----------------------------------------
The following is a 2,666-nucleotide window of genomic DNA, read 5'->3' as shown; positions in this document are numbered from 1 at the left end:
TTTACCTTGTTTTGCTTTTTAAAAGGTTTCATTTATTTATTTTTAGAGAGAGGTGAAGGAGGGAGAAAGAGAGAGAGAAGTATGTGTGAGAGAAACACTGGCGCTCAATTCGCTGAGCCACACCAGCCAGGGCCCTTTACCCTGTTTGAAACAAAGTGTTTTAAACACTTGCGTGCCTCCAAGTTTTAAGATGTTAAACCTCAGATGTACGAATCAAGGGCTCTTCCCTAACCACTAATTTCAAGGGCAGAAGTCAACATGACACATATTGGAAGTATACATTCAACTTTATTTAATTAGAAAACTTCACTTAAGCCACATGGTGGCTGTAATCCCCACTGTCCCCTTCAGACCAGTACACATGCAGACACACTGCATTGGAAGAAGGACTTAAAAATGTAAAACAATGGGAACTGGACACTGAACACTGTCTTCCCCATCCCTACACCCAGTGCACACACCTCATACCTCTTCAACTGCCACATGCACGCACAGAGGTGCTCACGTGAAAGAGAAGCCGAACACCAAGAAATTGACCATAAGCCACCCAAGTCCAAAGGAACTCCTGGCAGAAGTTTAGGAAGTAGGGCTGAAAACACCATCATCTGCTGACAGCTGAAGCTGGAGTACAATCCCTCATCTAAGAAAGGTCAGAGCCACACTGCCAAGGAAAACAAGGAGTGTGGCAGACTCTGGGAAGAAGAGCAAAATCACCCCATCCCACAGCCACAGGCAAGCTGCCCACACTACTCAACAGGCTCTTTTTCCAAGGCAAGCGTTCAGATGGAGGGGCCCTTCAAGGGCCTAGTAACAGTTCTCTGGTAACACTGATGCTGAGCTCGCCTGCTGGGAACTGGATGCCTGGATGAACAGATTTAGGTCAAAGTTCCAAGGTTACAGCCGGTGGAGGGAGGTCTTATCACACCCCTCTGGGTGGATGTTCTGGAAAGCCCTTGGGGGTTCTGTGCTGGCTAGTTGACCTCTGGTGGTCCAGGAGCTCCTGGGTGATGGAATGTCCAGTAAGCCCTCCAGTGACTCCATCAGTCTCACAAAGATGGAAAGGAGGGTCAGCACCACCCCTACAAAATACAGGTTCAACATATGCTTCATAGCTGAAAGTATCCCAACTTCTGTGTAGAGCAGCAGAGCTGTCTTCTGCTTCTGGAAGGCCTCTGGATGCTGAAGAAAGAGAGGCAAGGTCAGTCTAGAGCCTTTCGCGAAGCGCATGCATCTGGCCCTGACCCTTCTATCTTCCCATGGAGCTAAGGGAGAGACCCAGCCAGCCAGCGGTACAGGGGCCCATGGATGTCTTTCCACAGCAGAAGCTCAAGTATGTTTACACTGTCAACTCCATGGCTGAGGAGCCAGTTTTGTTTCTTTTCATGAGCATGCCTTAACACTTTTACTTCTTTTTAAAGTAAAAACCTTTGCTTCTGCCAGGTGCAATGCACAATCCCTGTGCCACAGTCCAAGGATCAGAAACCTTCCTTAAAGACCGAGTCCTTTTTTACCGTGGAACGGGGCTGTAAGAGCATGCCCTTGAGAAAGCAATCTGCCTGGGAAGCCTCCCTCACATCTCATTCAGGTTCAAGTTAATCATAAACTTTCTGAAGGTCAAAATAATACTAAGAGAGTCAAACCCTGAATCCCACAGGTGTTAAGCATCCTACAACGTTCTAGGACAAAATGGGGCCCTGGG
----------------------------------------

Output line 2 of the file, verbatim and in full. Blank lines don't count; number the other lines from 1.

TTTACCTTGTTTTGCTTTTTAAAAGGTTTCATTTATTTATTTTTAGAGAGAGGTGAAGGAGGGAGAAAGAGAGAGAGAAGTATGTGTGAGAGAAACACTGGCGCTCAATTCGCTGAGCCACACCAGCCAGGGCCCTTTACCCTGTTTGAAACAAAGTGTTTTAAACACTTGCGTGCCTCCAAGTTTTAAGATGTTAAACCTCAGATGTACGAATCAAGGGCTCTTCCCTAACCACTAATTTCAAGGGCAGAAGTCAACATGACACATATTGGAAGTATACATTCAACTTTATTTAATTAGAAAACTTCACTTAAGCCACATGGTGGCTGTAATCCCCACTGTCCCCTTCAGACCAGTACACATGCAGACACACTGCATTGGAAGAAGGACTTAAAAATGTAAAACAATGGGAACTGGACACTGAACACTGTCTTCCCCATCCCTACACCCAGTGCACACACCTCATACCTCTTCAACTGCCACATGCACGCACAGAGGTGCTCACGTGAAAGAGAAGCCGAACACCAAGAAATTGACCATAAGCCACCCAAGTCCAAAGGAACTCCTGGCAGAAGTTTAGGAAGTAGGGCTGAAAACACCATCATCTGCTGACAGCTGAAGCTGGAGTACAATCCCTCATCTAAGAAAGGTCAGAGCCACACTGCCAAGGAAAACAAGGAGTGTGGCAGACTCTGGGAAGAAGAGCAAAATCACCCCATCCCACAGCCACAGGCAAGCTGCCCACACTACTCAACAGGCTCTTTTTCCAAGGCAAGCGTTCAGATGGAGGGGCCCTTCAAGGGCCTAGTAACAGTTCTCTGGTAACACTGATGCTGAGCTCGCCTGCTGGGAACTGGATGCCTGGATGAACAGATTTAGGTCAAAGTTCCAAGGTTACAGCCGGTGGAGGGAGGTCTTATCACACCCCTCTGGGTGGATGTTCTGGAAAGCCCTTGGGGGTTCTGTGCTGGCTAGTTGACCTCTGGTGGTCCAGGAGCTCCTGGGTGATGGAATGTCCAGTAAGCCCTCCAGTGACTCCATCAGTCTCACAAAGATGGAAAGGAGGGTCAGCACCACCCCTACAAAATACAGGTTCAACATATGCTTCATAGCTGAAAGTATCCCAACTTCTGTGTAGAGCAGCAGAGCTGTCTTCTGCTTCTGGAAGGCCTCTGGATGCTGAAGAAAGAGAGGCAAGGTCAGTCTAGAGCCTTTCGCGAAGCGCATGCATCTGGCCCTGACCCTTCTATCTTCCCATGGAGCTAAGGGAGAGACCCAGCCAGCCAGCGGTACAGGGGCCCATGGATGTCTTTCCACAGCAGAAGCTCAAGTATGTTTACACTGTCAACTCCATGGCTGAGGAGCCAGTTTTGTTTCTTTTCATGAGCATGCCTTAACACTTTTACTTCTTTTTAAAGTAAAAACCTTTGCTTCTGCCAGGTGCAATGCACAATCCCTGTGCCACAGTCCAAGGATCAGAAACCTTCCTTAAAGACCGAGTCCTTTTTTACCGTGGAACGGGGCTGTAAGAGCATGCCCTTGAGAAAGCAATCTGCCTGGGAAGCCTCCCTCACATCTCATTCAGGTTCAAGTTAATCATAAACTTTCTGAAGGTCAAAATAATACTAAGAGAGTCAAACCCTGAATCCCACAGGTGTTAAGCATCCTACAACGTTCTAGGACAAAATGGGGCCCTGGG